Campaigners who got ‘rough sex’ banned as a defence to violence were this afternoon left disgusted after a married man was handed less than five years behind bars for strangling his lover to death.
Sam Pybus, 32, killed mother-of-two Sophie Moss cheating on his wife after drinking 24 bottles of lager.
He reported her death in her home in Darlington, Co Durham, himself at a police station and told investigators the choking had been consensual.
But after he denied murder at court the CPS accepted his admittance of manslaughter – despite the ‘rough sex defence’ being banned in April last year.
This afternoon campaign group We Can’t Consent To This told MailOnline it was horrified by the sentence and were exploring if it was unduly lenient and could be referred to the Attorney General.
Spokesperson Fiona McKenzie said: ‘It seems that strangling a woman to death is still viewed in law as an unfortunate accident, rather than terrible serious violence. This sends a dreadful message to women – four years eight months is an outrageous sentence for killing a woman.
‘This year strangulation was made a specific offence in recognition of the seriousness of this violence, and the Goverment were clear, that claims of rough sex must not be used by perpetrators to evade justice.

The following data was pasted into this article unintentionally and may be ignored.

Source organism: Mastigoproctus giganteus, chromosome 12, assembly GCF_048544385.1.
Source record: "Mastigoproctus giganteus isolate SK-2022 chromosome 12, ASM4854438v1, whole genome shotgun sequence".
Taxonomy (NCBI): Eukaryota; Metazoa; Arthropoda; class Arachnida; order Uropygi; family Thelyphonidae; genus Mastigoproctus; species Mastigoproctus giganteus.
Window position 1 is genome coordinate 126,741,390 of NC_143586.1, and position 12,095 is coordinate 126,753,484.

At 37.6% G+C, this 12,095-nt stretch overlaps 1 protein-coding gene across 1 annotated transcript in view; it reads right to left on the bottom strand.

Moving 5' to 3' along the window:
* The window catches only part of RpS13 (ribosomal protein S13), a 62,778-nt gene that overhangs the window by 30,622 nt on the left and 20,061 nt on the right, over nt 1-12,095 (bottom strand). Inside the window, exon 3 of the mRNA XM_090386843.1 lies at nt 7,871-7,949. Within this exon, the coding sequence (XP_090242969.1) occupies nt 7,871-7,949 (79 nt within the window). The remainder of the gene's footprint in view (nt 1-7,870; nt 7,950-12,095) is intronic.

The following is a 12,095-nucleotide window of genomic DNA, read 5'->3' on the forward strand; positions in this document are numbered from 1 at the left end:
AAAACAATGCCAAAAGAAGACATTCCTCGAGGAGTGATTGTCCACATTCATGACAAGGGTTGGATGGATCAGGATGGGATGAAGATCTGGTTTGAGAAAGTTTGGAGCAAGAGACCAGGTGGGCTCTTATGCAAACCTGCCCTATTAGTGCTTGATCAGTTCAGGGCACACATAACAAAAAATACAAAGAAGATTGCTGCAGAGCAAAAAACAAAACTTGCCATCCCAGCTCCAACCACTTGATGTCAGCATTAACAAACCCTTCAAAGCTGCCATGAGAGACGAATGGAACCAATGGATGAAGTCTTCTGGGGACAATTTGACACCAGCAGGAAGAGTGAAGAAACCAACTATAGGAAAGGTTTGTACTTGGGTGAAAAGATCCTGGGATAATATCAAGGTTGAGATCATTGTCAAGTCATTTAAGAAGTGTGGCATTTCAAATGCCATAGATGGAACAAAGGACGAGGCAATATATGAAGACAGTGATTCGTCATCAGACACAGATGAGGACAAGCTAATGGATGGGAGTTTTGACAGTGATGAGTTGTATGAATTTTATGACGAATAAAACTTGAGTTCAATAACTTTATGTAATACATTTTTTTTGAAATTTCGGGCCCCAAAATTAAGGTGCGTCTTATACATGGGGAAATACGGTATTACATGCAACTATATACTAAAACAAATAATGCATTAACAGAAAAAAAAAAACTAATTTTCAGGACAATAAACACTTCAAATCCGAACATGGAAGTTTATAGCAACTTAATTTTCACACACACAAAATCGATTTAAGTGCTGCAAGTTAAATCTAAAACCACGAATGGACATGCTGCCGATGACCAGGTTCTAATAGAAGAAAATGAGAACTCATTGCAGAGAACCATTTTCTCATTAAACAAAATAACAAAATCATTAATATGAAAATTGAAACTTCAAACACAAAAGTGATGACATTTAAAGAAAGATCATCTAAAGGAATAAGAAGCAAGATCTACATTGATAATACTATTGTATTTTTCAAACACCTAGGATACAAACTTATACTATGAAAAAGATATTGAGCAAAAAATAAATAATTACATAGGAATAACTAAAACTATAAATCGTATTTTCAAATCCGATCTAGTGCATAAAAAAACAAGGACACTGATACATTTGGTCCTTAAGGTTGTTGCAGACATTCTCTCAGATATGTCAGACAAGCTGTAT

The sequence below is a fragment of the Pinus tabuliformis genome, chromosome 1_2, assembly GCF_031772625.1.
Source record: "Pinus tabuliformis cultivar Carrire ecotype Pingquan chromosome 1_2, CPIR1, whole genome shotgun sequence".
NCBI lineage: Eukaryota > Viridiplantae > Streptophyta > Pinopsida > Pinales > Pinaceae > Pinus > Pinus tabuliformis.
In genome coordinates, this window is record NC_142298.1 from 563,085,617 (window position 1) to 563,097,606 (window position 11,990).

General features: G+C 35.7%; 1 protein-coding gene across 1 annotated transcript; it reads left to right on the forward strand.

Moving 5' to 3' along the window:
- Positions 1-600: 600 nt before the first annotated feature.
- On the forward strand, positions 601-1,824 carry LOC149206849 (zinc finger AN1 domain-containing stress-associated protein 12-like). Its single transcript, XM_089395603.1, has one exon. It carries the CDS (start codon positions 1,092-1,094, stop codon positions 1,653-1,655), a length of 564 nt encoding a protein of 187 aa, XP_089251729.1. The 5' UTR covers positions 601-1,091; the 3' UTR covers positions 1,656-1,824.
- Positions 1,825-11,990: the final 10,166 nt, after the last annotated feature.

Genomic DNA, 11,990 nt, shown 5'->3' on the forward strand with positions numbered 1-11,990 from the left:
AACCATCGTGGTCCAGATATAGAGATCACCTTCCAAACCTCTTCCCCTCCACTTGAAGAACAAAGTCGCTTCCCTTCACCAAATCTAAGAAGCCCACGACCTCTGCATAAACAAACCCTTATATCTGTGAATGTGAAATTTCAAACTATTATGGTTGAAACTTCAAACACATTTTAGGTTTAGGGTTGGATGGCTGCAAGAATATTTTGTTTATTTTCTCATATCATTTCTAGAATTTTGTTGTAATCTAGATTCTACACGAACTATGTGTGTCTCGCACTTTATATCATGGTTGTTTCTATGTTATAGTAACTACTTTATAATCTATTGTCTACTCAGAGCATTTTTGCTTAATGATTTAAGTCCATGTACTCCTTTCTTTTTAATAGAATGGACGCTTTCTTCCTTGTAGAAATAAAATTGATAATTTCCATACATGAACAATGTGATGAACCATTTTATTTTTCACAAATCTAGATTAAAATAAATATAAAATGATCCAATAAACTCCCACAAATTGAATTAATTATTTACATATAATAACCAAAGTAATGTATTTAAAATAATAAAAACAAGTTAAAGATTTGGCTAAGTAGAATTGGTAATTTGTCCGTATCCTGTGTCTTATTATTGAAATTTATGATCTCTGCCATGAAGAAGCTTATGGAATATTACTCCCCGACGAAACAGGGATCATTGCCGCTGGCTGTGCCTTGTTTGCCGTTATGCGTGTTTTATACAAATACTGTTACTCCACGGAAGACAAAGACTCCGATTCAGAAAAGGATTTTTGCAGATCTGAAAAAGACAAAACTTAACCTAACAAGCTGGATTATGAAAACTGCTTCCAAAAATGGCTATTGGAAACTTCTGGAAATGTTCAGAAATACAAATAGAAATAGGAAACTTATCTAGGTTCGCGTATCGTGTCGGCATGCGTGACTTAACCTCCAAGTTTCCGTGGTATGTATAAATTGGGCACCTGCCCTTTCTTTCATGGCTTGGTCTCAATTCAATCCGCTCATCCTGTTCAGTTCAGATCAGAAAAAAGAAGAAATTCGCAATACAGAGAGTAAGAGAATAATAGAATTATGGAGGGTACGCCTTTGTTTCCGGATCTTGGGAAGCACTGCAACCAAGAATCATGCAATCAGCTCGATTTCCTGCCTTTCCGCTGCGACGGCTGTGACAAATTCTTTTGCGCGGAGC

‘Justice minister Alex Chalk said of the government’s law change this April: “Perpetrators of these crimes should be under no illusions – their actions will never be justifiable in any way, and they will be pursued rigorously through the courts to seek justice for victims and their families”.’
Teesside Crown Court heard that Pybus had waited in his car for around 15 minutes afterwards, pondering his options before driving to the police station to inform them.
Pybus, who had been in an intimate relationship with his victim for a period of time, claimed the sex was entirely consensual and the act of applying ‘mild pressure’ was something they had done before.
Miss Moss, 33, who was mother to boys aged just six and five, was described as vulnerable by the court and was someone who had struggled with her mental health in the past.
Pybus, of Darlington, originally denied a charge of murder but pleaded guilty to manslaughter due to a lack of evidence that suggested there was intent to harm.
Prosecutor Richard Wright said: ‘In the early hours of February 6 of this year the defendant had been drinking at his home. He estimates he consumed 24 bottles of Amstel lager.
Sam Pybus, 31, (left) admitted killing Sophie Moss, 33, (right) who was found in a critical condition following an incident at a property in Darlington in February
‘His wife had gone to bed at about 10.30pm and the defendant remained downstairs.
‘He made contact with Sophie Moss to travel to her flat to arrange to have sexual intercourse with her.
‘At 4.47am in the early hours the defendant walked into Darlington Police station having driven there in his car from Sophie’s flat.
‘He told them he believed he had strangled her but he was unsure she was breathing.
‘Officers were immediately deployed and attended the flat. They found Sophie naked and entirely unresponsive.
‘All efforts at the scene and at the hospital were unsuccessful and Sophie was declared dead in hospital.
‘He (Pybus) described a history of consensual sexual activity between the two to which on occasion he applied mild pressure.’